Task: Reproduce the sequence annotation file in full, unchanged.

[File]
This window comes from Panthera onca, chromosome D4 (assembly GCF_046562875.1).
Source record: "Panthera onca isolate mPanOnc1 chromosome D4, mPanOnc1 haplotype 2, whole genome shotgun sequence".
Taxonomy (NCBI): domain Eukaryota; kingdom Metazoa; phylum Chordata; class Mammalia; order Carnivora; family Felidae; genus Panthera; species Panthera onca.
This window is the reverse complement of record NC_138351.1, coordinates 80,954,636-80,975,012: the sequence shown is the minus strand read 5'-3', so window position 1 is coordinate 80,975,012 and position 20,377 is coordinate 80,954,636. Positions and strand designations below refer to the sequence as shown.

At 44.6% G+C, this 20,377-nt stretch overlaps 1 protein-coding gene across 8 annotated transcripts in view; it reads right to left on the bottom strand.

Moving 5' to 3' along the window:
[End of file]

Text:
This window comes from Panthera onca, chromosome D4 (assembly GCF_046562875.1).
Source record: "Panthera onca isolate mPanOnc1 chromosome D4, mPanOnc1 haplotype 2, whole genome shotgun sequence".
Taxonomy (NCBI): domain Eukaryota; kingdom Metazoa; phylum Chordata; class Mammalia; order Carnivora; family Felidae; genus Panthera; species Panthera onca.
This window is the reverse complement of record NC_138351.1, coordinates 80,954,636-80,975,012: the sequence shown is the minus strand read 5'-3', so window position 1 is coordinate 80,975,012 and position 20,377 is coordinate 80,954,636. Positions and strand designations below refer to the sequence as shown.

At 44.6% G+C, this 20,377-nt stretch overlaps 1 protein-coding gene across 8 annotated transcripts in view; it reads right to left on the bottom strand.

Moving 5' to 3' along the window: